SUMMER with RABBI SACKS

Shalom and welcome to a summer adventure of exploring the writings and thinking of Rabbi Jonathan Sacks.

Starting 15th June, 2016

A Summer with Sacks

Rabbi Johnathan Sacks was the Chief Rabbi of the UK from 1991 to 2013. He is recognized as a global religious leader, philosopher and teacher by Jews and non-Jews, whether secular or religious. The Daily Telegraph called him, “Britain’s most authentically prophetic voice.” He is a leading and challenging ethical voice of our time.

 Sacks is the author of more than 25 books. We will be sharing excerpts from 3 of them.

  1. Celebrating Life.

The subtitle is “Finding Happiness in Unexpected Places.” This is a relatively short book, a collection of articles submitted to The Times of England that Rabbi Sacks reworked for publication. It is a good introduction to his work as he shares insights from personal experiences. Following his own near death by drowning, and the painful loss of his father, Rabbi Sacks began to learn how to celebrate life in a new way. 

“Happiness isn’t somewhere else, it’s where we are. It isn’t fantasy, it’s reality experienced in a certain way. Happiness is a close relative of faith.”

He addresses topics such as:  Staying Sane in Troubled Times; Humor and Humanity;  The Mirror of God; Love in a Loveless World; The Moral Maze; and Surviving Change.  

   2.  The Great Partnership – God, Science and the Search for Meaning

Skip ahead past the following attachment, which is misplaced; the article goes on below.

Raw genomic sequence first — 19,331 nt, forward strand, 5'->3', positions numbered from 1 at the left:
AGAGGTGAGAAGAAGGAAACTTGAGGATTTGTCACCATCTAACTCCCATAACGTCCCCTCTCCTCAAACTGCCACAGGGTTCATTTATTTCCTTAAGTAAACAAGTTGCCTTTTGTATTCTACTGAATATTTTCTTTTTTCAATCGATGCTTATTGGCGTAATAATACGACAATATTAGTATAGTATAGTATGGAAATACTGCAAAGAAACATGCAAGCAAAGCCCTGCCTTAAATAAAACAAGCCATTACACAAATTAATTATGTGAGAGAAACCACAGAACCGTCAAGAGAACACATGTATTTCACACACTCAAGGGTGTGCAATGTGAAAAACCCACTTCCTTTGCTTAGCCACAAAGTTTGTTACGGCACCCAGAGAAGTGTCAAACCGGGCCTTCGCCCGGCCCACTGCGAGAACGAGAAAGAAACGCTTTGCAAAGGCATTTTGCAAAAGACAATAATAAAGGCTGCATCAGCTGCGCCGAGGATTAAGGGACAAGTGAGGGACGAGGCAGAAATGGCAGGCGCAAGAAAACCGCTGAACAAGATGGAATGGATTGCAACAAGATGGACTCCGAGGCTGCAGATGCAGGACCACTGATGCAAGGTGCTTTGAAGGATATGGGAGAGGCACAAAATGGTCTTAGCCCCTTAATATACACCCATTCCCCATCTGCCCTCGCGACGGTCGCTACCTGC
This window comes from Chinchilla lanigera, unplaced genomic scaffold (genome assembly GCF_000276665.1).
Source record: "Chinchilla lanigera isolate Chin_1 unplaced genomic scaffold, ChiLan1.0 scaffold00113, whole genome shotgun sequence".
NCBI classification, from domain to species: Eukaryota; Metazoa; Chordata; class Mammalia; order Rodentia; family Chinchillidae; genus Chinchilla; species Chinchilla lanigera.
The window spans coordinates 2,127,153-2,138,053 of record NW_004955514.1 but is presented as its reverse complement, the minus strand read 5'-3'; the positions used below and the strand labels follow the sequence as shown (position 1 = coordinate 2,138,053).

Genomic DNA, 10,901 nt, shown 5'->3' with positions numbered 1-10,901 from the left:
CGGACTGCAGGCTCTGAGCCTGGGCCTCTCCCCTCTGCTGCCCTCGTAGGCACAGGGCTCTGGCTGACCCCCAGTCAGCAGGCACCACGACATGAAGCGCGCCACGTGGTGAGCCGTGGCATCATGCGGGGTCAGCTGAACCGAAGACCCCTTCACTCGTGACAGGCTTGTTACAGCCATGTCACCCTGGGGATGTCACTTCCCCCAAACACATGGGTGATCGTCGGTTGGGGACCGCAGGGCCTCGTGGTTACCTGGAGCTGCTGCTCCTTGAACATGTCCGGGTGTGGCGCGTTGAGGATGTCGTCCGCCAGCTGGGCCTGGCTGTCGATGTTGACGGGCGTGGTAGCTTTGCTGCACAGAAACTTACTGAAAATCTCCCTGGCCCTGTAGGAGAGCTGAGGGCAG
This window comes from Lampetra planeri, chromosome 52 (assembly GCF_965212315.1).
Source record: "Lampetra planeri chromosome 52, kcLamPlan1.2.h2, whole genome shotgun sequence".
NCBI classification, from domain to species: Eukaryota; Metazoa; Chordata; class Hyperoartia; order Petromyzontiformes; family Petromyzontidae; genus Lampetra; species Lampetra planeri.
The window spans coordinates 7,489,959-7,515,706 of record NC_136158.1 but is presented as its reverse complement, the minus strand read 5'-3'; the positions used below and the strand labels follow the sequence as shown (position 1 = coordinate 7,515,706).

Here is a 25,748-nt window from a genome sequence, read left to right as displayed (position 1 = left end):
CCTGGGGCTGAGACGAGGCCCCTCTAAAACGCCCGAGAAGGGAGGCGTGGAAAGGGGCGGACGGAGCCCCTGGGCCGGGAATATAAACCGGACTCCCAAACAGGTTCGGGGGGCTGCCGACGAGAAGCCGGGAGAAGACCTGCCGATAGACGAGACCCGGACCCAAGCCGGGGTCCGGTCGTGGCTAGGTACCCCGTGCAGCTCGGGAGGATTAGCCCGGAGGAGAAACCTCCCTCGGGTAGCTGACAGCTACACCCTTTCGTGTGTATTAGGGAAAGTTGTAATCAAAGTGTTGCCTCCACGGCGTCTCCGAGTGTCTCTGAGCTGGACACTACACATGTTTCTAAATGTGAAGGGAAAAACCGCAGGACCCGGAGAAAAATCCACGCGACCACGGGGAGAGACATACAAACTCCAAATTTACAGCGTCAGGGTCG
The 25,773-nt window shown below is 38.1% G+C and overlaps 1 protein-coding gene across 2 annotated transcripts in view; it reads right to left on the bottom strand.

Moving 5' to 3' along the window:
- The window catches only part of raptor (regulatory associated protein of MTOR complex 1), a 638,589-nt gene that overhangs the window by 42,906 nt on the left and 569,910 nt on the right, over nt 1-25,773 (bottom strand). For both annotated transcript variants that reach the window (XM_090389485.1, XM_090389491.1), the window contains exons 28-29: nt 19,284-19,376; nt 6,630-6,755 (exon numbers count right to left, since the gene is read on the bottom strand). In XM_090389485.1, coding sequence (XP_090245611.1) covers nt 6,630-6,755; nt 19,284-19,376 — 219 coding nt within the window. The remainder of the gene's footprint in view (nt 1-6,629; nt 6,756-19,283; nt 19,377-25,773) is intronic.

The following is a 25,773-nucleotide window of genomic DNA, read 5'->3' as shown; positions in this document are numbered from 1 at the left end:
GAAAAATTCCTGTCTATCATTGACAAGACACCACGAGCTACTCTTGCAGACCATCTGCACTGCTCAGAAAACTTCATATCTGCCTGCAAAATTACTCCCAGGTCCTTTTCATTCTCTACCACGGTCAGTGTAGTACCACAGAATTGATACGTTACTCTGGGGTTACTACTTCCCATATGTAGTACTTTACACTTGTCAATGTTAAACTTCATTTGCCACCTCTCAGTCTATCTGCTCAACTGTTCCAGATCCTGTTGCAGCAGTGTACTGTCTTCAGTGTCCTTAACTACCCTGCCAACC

“Science takes things apart to see how they work. Religion puts things together to see what they mean.”

The current battle between science and history is based on a false dichotomy. Rabbi Sacks draws comparisons from different cultures and delves into the history of language and Western civilization to show that faith plays a vital and relevant role in the meaning of the human condition. History clearly teaches that when a society loses its soul, it will soon lose its future. He stresses that the civilization of the West is built on highly specific religious foundations, and if we lose them we will lose much that makes life gracious, free, and humane.

Andrew Marr calls this book: “The most persuasive argument for religious belief I have ever read.”

Subjects discussed are: God and the Search for Meaning; Human Dignity; The Politics of Freedom; The Problem of Evil, and Why God?

   3.   Not in God’s Name – Confronting Religious Violence 

In recent decades we have seen violence unleashed in the world on an unprecedented scale, with terror and war being waged in the name of “God”.

“When religion turns men into murderers, God weeps.”

“To invoke God to justify violnce against the innocent is not an act of sanctity but of sacrilege. It is blasphemy. It is to take God’s name in vain.”

This book is a rebuke to all those who kill in the name of the God of life, wage war in the name of the God of peace, hate in the name of the God of love, and practice cruelty in the name of the God of compassion. One of the questions we are left with is,  “Which God is, in fact, being served?”

Important issues covered are: Violence and Identity; Sibling Rivalry; The Rejection of Rejection; The Universality of Justice, the Paricularity of Love; The Will to Power or the Will to Life.

I hope you will make time to join Cindy and me as we savor the teachings of Rabbi Sacks this summer! Join the discussion, add your comment and stand a chance to win a free copy of the Jonathan Sacks book of your choice.

sacks

 

~ Keren Hannah

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